Mexico is known for many great things, and cheese (queso in Spanish) is one of them. You can find dozens of Mexican quesos, among which some are aged while others are fresh; some are creamy while others are dry and crumby.
Before Europeans arrived in Mexico, animals like goats and cows and their milk products were almost unknown there. Thanks to the Spaniards to bring these animals and other common livestock to Mexico due to which cheese making became possible.
So, let’s check out the best Mexican cheeses:
1. Queso Fresco
This one is a white, creamy variety of Mexican cheese that makes an amazing topping for sweet-tangy grilled corn, chorizo-studded guacamole, and you name it. You can simply call it fresh cheese. As it is made of whole milk, it can vary in saltiness.
Queso Fresco is most commonly sold in a corn husk or a banana leaf.
Cotija is another most popular variety of Mexican cheese that originated from the town of cotija in Michoacán. Due to its crumbly, fresh, and salty properties, cotija is usually compared to feta cheese. It doesn’t melt like other cheese; hence it is used on most tostadas, soups, and Mexican salads.
Although it adds a perfect cheese texture to your meal, its main purpose is to give that salty flavor to your food, just like parmesan does to pasta. And due to this fact, cotija is also referred to as the “parmesan of Mexico.”
3. Queso Manchego
Queso Manchego shares its name with a famous Spanish cheese, Manchego, made of goat’s milk. However, its Mexican version is most commonly made of cow’s milk. It is light yellow and can be eaten as an appetizer or a snack. Queso manchego easily melts and shreds; hence you can use it as a topping on your favorite meals.
Although it cannot be easily found in the United States, you can do so much with this multi-purpose Mexican cheese if you manage to find it.
4. Queso añejo
Queso añejo is basically an aged variety of queso fresco. It has a hard and drier texture compared to queso fresco because of being aged. Therefore, it is usually sold pre-grated, like parmesan. You can usually find this type of cheese crumbled on top of enchiladas.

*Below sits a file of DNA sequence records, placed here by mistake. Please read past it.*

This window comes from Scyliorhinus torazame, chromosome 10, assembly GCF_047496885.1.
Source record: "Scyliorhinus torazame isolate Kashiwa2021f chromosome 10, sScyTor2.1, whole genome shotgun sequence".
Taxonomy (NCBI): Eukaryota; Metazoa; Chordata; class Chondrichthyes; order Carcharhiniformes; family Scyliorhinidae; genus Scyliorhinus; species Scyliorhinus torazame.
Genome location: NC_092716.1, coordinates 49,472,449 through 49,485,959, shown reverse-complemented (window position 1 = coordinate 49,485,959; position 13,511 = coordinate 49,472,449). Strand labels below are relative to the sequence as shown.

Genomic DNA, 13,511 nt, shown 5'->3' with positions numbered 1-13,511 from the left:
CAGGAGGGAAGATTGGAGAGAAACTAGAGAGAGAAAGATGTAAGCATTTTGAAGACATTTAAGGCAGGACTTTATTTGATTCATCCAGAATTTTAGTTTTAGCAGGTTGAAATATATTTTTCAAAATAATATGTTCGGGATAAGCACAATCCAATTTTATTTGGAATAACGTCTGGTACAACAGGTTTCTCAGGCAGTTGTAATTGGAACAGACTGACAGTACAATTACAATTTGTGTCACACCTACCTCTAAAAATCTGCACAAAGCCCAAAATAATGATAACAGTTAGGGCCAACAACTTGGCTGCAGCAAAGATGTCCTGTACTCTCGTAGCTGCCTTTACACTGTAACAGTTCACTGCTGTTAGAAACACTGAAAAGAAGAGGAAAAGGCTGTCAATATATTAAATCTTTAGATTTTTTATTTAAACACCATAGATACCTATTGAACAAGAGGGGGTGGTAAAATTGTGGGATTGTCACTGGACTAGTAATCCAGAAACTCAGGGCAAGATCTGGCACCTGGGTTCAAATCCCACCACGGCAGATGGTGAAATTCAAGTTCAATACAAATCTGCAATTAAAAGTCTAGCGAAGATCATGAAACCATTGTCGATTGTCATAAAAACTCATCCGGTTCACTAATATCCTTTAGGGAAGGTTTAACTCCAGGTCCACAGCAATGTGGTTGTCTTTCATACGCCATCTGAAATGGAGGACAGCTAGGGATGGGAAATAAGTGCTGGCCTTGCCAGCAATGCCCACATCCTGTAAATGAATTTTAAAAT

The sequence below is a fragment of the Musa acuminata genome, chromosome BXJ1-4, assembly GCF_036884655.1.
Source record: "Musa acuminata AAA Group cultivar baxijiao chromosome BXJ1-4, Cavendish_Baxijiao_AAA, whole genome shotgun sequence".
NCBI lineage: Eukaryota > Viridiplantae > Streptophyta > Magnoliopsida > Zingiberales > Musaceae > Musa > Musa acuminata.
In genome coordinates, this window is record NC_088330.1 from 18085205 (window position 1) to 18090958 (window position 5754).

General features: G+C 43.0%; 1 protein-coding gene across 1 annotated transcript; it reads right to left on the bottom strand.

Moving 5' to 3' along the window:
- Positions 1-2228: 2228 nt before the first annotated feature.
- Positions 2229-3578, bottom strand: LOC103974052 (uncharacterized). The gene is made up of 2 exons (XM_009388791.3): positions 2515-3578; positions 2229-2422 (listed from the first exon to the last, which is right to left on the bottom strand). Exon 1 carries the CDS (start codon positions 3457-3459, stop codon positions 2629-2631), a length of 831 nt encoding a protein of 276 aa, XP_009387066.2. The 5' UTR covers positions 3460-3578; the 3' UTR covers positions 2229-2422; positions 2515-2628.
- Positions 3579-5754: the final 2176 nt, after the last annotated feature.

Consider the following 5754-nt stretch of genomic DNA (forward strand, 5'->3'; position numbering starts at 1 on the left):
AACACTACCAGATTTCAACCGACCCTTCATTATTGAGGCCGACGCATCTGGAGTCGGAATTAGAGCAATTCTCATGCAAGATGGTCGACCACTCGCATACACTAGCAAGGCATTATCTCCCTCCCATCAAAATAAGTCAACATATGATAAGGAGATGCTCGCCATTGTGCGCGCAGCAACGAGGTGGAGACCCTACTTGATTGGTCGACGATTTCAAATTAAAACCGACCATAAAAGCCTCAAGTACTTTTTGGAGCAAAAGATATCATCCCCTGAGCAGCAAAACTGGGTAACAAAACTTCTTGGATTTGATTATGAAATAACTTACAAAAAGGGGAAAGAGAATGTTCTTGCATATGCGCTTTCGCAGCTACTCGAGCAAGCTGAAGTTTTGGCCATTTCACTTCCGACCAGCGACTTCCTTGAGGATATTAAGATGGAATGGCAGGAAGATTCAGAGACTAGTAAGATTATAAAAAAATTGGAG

Panela is a white, soft, creamy cheese made of cow’s milk. It belongs to the cottage cheese family and is known for its smooth and mild taste and ability to blend well with sauces and pasta. Panela cheese comes in various names, such as queso canasta or basket cheese, which refers to the basket used to mould the cheese.
Although the origins of Panela are disputed, we cannot ignore the fact that this cheese is one of Mexico’s most beloved and used cheeses.
Panela is most commonly used in quesadillas and even served on its own with chili peppers and garlic.
6. Queso de Oaxaca
Also known as simply “Oaxaca cheese” or “Asadero,” this cheese looks like a ball of white string cheese. It belongs to, yes, you guessed it right, Oaxaca. One can compare it to young Monterey jack cheese in flavor and mozzarella cheese in texture. Like mozzarella, it is buttery and mellow and works great as a melting cheese. Therefore, it is commonly used in a quesadilla.
Moreover, since it has a mild flavor, Oaxaca cheese is known as a kid’s favorite as it compliments most dishes excellently without overpowering any flavor.
7. Chihuahua Cheese
Also known as queso menonita, Chihuahua cheese belongs to the state of Chihuahua in Mexico. It was first produced by Mennonite farmers. Like Oaxaca cheese, Chihuahua cheese also has a mild flavor similar to Monterey jack cheese. Therefore, you can use it as a filling for Chile Rellenos and tamales.
Chihuahua cheese can also be aged to give it a sour flavor.
This one’s the Mexican version of ricotta cheese. Unlike most cheeses that are made with curds, requesón is made with whey. It is so soft that you can even use it as a spread on bread. It is most commonly used for filling enchiladas and for gorditas and tlacoyos. In the markets, you can find it wrapped in a fresh corn leaf.
9. Queso Blanco
Also known as “White Cheese” in English, queso Blanco is another super white, crumbly cheese one can go for. It doesn’t melt completely upon heating; instead, it becomes creamy. Hence, it is a perfect choice for sprinkling over hot foods, such as enchiladas and refried beans. Moreover, you can also sprinkle queso Blanco on room-temperature foods, such as salads.
Consider crema as a combination of French crème Fraiche and American sour cream. It is naturally sourced, thickened cream typically used as a garnish in foods, such as soups, tacos, and veggies. It works great in adding a rich and tangy flavor to your favorite foods.
How is Mexican Cheese Different?
Mexican cheeses are a bit different. While typical North American cheeses are aged for weeks or even years, Mexican cheeses are aged for only some days or not aged at all. Hence, Mexican cheeses are served fresh, not washed or molded.
Moreover, most Mexican cheeses are made of raw milk.
In the past, Americans looking for Mexican cheese had only one option: to go to Mexico. However, times have changed now, and cheeses made in Mexico—along with domestic products made in the Mexican style—can easily be found nearby. You can look for these Mexican cheeses in Mexican grocery stores, specialty markets, and dedicated cheese shops.